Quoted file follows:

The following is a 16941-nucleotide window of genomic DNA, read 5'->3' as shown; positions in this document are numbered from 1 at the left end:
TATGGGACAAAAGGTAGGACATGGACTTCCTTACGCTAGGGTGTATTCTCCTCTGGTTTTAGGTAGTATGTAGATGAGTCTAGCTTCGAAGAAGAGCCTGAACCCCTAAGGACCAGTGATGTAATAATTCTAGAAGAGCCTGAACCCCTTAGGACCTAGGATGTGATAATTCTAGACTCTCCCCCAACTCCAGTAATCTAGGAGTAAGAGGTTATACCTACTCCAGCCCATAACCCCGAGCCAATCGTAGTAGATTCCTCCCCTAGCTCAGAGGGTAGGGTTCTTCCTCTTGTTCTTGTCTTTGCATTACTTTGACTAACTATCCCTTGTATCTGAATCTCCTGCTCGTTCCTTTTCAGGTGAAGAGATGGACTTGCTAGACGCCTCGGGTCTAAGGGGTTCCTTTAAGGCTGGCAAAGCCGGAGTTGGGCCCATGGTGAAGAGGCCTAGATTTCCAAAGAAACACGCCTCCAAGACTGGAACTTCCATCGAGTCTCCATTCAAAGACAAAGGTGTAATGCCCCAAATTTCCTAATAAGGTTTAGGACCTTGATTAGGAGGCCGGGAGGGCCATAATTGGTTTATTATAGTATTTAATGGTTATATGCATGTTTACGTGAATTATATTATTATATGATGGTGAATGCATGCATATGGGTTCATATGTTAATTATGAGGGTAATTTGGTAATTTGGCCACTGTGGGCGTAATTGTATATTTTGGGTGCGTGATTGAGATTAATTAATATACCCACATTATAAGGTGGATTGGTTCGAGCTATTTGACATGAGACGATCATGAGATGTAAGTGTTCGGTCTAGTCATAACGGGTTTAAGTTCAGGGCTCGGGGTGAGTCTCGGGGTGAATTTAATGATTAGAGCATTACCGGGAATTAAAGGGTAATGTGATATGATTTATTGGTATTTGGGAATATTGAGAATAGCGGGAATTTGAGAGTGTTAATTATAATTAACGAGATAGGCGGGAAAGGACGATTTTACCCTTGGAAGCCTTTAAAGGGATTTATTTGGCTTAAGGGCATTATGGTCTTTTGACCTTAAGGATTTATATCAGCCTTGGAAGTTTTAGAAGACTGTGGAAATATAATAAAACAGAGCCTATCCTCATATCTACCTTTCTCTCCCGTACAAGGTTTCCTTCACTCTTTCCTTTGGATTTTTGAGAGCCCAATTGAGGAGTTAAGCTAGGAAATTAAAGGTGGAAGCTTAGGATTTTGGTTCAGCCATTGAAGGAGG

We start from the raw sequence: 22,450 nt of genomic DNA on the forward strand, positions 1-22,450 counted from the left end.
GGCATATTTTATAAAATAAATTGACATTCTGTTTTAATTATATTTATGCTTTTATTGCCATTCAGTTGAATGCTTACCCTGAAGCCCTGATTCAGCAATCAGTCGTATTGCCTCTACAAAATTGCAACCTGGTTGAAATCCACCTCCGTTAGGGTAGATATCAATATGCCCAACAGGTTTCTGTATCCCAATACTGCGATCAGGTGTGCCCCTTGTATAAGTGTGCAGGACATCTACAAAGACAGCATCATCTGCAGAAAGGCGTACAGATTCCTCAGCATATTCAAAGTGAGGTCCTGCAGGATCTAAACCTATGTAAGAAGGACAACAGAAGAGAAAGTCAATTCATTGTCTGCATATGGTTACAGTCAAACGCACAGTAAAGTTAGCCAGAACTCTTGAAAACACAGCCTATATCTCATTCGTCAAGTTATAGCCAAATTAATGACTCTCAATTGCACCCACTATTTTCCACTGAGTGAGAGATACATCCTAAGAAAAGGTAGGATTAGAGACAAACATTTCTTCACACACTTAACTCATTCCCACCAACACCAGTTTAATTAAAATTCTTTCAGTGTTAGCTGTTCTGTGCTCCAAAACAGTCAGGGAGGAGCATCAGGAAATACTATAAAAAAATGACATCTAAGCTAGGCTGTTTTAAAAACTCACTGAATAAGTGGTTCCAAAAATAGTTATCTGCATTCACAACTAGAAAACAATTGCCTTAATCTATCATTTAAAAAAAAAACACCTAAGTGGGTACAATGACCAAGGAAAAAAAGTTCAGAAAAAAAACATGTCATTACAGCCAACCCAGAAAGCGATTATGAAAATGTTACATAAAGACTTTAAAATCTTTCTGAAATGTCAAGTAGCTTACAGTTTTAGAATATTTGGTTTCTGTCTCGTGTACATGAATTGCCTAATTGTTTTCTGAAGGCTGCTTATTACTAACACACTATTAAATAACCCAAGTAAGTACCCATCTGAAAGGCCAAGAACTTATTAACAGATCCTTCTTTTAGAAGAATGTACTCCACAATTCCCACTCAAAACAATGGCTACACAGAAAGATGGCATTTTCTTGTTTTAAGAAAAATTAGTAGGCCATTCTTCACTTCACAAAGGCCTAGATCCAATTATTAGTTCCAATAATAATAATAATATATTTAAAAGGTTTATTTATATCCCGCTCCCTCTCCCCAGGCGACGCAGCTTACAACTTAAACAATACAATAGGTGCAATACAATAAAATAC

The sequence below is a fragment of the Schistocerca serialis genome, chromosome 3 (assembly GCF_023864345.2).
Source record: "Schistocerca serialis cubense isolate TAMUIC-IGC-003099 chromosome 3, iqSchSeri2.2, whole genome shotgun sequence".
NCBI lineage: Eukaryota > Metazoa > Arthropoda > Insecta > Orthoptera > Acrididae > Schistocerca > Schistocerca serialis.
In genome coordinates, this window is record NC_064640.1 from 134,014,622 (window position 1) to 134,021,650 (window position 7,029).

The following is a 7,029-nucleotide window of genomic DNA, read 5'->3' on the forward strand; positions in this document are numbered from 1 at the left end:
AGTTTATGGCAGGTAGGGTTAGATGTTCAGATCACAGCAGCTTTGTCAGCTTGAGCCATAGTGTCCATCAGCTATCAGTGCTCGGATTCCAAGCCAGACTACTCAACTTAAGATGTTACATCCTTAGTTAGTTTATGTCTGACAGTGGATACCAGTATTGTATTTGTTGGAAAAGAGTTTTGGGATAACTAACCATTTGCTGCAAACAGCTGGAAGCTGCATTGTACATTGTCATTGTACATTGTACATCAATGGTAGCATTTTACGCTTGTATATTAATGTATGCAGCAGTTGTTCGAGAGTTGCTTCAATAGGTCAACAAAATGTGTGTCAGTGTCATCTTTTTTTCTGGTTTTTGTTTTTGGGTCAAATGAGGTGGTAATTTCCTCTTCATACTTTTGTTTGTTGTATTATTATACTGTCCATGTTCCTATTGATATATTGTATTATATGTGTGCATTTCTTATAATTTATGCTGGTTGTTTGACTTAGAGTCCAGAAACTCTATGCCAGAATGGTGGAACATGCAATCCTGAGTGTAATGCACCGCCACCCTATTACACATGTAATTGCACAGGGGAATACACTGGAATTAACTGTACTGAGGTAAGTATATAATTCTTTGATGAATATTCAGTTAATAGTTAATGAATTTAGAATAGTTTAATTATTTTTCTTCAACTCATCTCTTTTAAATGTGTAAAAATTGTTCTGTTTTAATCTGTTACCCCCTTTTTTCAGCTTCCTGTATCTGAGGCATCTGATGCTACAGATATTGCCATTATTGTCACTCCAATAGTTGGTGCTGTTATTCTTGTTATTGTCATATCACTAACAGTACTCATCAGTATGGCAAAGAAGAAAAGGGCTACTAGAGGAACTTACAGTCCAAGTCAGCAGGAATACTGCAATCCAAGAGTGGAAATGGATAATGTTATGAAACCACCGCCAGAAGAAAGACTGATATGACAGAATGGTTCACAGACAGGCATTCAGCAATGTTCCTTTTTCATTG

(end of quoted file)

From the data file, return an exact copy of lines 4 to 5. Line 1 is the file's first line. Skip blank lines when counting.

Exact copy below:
GGCATATTTTATAAAATAAATTGACATTCTGTTTTAATTATATTTATGCTTTTATTGCCATTCAGTTGAATGCTTACCCTGAAGCCCTGATTCAGCAATCAGTCGTATTGCCTCTACAAAATTGCAACCTGGTTGAAATCCACCTCCGTTAGGGTAGATATCAATATGCCCAACAGGTTTCTGTATCCCAATACTGCGATCAGGTGTGCCCCTTGTATAAGTGTGCAGGACATCTACAAAGACAGCATCATCTGCAGAAAGGCGTACAGATTCCTCAGCATATTCAAAGTGAGGTCCTGCAGGATCTAAACCTATGTAAGAAGGACAACAGAAGAGAAAGTCAATTCATTGTCTGCATATGGTTACAGTCAAACGCACAGTAAAGTTAGCCAGAACTCTTGAAAACACAGCCTATATCTCATTCGTCAAGTTATAGCCAAATTAATGACTCTCAATTGCACCCACTATTTTCCACTGAGTGAGAGATACATCCTAAGAAAAGGTAGGATTAGAGACAAACATTTCTTCACACACTTAACTCATTCCCACCAACACCAGTTTAATTAAAATTCTTTCAGTGTTAGCTGTTCTGTGCTCCAAAACAGTCAGGGAGGAGCATCAGGAAATACTATAAAAAAATGACATCTAAGCTAGGCTGTTTTAAAAACTCACTGAATAAGTGGTTCCAAAAATAGTTATCTGCATTCACAACTAGAAAACAATTGCCTTAATCTATCATTTAAAAAAAAAACACCTAAGTGGGTACAATGACCAAGGAAAAAAAGTTCAGAAAAAAAACATGTCATTACAGCCAACCCAGAAAGCGATTATGAAAATGTTACATAAAGACTTTAAAATCTTTCTGAAATGTCAAGTAGCTTACAGTTTTAGAATATTTGGTTTCTGTCTCGTGTACATGAATTGCCTAATTGTTTTCTGAAGGCTGCTTATTACTAACACACTATTAAATAACCCAAGTAAGTACCCATCTGAAAGGCCAAGAACTTATTAACAGATCCTTCTTTTAGAAGAATGTACTCCACAATTCCCACTCAAAACAATGGCTACACAGAAAGATGGCATTTTCTTGTTTTAAGAAAAATTAGTAGGCCATTCTTCACTTCACAAAGGCCTAGATCCAATTATTAGTTCCAATAATAATAATAATATATTTAAAAGGTTTATTTATATCCCGCTCCCTCTCCCCAGGCGACGCAGCTTACAACTTAAACAATACAATAGGTGCAATACAATAAAATAC

The sequence below is a fragment of the Schistocerca serialis genome, chromosome 3 (assembly GCF_023864345.2).